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Jessica B. Hill was relaxing on the canals of Venice when we chatted via WhatsApp about Emilia Bassano, the Elizabethan poet who is the subject of Hill’s play The Dark Lady, which opens Lunchbox Theatre’s new season on Oct. 10.
Some Shakespearian and Elizabethan scholars feel Bassano, who was a poet and contemporary of Shakespeare, could be the “dark” lady of his love sonnets.
“For the past five or six years, Emilia has become one of the leading candidates for Shakespeare’s “dark” lady. She was of mixed race and from a family of musicians, which would match some of the references in Shakespeare’s love sonnets,” says Hill, who began studying these sonnets in earnest when she was preparing to star in the Stratford Festival’s production of All’s Well That Ends Well.
“Helena’s low self-esteem made her sound like the voice in the sonnets so I began rereading them, and when I learned about Emilia, I could see how she could have been Shakespeare’s muse in these sonnets.”
During the pandemic three years ago, Hill’s friend Fiona Mongillo, who runs the Here For Now theatre company in Ontario, challenged Hill to write a play.
“Fiona told me if I’d write something, she’d put it on, even if it had to be in a park. She gave me the initiative I needed, and because Emilia was fresh in my mind at that time, she became the subject I pursued.”
In her research, Hill discovered it was Henry VIII who invited Bassano’s family to come from Italy to England because he wanted them as court musicians, but what really interested Hill was that “Emilia was such a feminist who wore her education and knowledge with pride, which was not something women were encouraged to do. She argued that Adam and Eve sinned together by eating the apple which ensured that women and men were equal from the very beginning.”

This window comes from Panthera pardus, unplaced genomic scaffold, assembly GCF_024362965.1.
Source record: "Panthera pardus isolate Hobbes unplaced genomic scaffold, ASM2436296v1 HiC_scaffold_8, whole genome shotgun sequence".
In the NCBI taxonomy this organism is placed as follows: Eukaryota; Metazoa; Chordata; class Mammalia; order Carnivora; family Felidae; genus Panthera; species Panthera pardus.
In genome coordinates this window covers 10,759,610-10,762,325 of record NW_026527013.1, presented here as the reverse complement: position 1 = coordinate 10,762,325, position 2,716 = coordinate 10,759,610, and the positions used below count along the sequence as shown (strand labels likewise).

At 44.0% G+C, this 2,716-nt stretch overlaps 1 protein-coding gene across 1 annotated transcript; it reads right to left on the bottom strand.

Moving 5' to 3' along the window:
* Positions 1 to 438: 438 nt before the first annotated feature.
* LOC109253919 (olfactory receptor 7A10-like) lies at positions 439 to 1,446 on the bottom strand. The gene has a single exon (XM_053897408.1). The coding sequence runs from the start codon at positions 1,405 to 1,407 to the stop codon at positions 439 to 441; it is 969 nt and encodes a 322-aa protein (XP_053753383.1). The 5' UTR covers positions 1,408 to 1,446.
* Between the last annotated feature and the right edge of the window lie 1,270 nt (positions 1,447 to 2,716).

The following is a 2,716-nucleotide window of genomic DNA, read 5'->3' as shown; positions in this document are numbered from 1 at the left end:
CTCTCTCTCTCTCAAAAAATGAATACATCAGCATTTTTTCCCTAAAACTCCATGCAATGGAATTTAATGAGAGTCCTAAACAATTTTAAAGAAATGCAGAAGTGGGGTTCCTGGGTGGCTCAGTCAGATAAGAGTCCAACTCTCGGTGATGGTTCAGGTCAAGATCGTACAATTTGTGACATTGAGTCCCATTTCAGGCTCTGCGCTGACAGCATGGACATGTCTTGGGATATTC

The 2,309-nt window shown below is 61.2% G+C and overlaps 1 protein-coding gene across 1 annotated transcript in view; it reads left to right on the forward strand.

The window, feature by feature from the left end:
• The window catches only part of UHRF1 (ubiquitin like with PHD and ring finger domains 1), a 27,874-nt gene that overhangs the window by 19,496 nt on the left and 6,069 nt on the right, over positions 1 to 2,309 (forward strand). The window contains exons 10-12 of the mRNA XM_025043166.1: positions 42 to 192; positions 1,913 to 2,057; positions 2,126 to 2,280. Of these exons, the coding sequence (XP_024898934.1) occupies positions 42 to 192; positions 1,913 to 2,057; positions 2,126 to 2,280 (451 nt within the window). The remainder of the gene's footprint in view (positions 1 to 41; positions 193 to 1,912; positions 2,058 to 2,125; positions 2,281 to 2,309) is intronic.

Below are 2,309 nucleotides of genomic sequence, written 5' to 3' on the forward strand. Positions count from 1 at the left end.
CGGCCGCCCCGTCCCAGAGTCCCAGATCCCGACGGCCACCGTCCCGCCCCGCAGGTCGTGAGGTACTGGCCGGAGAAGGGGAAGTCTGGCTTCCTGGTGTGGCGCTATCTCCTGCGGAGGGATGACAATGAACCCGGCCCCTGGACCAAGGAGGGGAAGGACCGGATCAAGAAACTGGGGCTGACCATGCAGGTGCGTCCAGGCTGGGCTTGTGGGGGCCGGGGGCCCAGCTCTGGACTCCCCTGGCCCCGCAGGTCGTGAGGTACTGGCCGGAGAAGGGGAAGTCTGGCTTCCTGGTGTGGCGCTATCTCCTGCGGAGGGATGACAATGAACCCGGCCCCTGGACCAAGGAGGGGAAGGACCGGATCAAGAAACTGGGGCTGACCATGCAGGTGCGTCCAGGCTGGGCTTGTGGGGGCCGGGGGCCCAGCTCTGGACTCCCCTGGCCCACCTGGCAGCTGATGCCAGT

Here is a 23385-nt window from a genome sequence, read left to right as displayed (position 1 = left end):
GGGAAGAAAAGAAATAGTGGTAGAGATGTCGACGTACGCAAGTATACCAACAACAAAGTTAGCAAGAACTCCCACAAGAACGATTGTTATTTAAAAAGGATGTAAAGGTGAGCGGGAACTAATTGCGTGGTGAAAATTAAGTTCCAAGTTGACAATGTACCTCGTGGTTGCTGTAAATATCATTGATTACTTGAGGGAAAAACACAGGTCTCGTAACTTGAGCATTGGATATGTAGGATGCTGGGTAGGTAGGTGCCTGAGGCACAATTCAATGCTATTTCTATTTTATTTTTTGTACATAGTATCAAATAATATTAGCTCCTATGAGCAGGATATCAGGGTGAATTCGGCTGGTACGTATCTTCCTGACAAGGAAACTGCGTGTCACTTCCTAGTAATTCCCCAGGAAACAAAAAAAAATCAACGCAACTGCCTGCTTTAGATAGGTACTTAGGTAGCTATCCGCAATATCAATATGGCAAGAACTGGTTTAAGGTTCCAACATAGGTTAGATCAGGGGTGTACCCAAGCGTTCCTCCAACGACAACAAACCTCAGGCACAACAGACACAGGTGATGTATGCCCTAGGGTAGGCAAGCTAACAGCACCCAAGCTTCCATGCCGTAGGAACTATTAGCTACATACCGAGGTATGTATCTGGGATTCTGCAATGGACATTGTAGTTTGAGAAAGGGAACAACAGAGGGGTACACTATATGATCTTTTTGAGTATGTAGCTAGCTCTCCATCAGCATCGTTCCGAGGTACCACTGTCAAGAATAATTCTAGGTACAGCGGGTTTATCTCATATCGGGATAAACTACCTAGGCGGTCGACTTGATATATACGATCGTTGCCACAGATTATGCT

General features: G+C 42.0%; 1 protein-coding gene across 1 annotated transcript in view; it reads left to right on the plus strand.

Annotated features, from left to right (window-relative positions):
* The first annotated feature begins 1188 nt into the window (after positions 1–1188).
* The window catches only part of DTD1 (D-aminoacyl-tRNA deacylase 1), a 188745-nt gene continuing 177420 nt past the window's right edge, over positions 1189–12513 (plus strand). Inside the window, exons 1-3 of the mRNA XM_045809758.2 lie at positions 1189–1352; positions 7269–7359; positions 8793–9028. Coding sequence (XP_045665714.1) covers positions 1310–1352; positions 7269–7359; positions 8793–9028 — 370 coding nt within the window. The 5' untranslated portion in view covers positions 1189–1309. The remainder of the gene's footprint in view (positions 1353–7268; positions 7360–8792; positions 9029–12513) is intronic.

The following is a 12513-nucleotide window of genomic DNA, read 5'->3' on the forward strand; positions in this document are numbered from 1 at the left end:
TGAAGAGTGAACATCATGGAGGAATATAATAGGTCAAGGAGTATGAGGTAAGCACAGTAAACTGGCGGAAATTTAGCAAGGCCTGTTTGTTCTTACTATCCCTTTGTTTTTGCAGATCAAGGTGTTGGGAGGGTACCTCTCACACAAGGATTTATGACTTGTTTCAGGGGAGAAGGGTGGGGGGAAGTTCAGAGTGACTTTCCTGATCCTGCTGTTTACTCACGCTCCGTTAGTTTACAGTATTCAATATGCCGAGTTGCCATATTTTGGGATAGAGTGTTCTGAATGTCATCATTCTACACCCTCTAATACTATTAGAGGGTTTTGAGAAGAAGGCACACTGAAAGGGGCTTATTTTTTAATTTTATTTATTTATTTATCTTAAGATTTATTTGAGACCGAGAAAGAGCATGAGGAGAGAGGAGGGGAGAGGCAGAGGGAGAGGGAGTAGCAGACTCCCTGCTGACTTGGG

The more that Hill researched Bassano and read Shakespeare, the more she discovered that “there are so many parallels between them. After a while, I began to wonder if maybe she wrote some of Shakespeare’s plays, or maybe he stole her ideas. What I began to see was that it was more likely they collaborated. He didn’t speak Italian, but she did, and so many of his comedies have their roots in Italian.”
Hill’s two-character play The Dark Lady traces a relationship between Bassano and Shakespeare.
“It looks at 30 years of their lives. There’s collaboration, influence, jealousy and love. It’s the whole spectrum of a relationship. The play looks through the canon of his works through her eyes.”
What was essential for Hill when writing The Dark Lady was that “the characters sounded as if they were our contemporaries. I didn’t want them to sound stuck in Elizabethan England. I want audiences to be able to identify with them.”
A very early version of The Dark Lady did have an outdoor production with Here For Now in 2020, then a one-week workshop at the Stratford Festival in 2021. This past June and July, The Dark Lady received full-scale productions through Winnipeg’s Shakespeare in the Ruins and Shakespeare Saskatchewan in Saskatoon starring Hill as Emilia opposite Eric Blais as Shakespeare. Haysam Kadri, who was the artistic director of The Shakespeare Company at the time, heard about the play, asked to read it, asked for the rights and talked Lunchbox into co-producing it with The Shakespeare Company.
“I didn’t write the part for myself, but while I was writing it, something so powerful emerged in her character that I was drawn to play her. I love her resilience and her drive. She was a woman who would have felt marginalized, but she triumphed over that. I want every actress who plays her to know what it means to feel marginalized and to bring that to her performance. It’s also absolutely vital that Emilia looks so different from Shakespeare.”
Hill says Lunchbox Theatre’s artistic director Bronwyn Steinberg, who is directing The Dark Lady for its Calgary premiere, allowed her to observe the auditions via Zoom. “I was so excited that she cast Natascha Girgis as Emilia and Luigi Riscaldino as Shakespeare. I really want to be able to see this production.”
Hill, who teaches Chekov for the National Theatre School, and has worked at the Stratford Festival for seven seasons, has been given commissions to write more plays.
The Dark Lady will run in the Vertigo Studio Theatre from Oct. 10-29. Advance tickets are now available at lunchboxtheatre.com/the-dark-lady.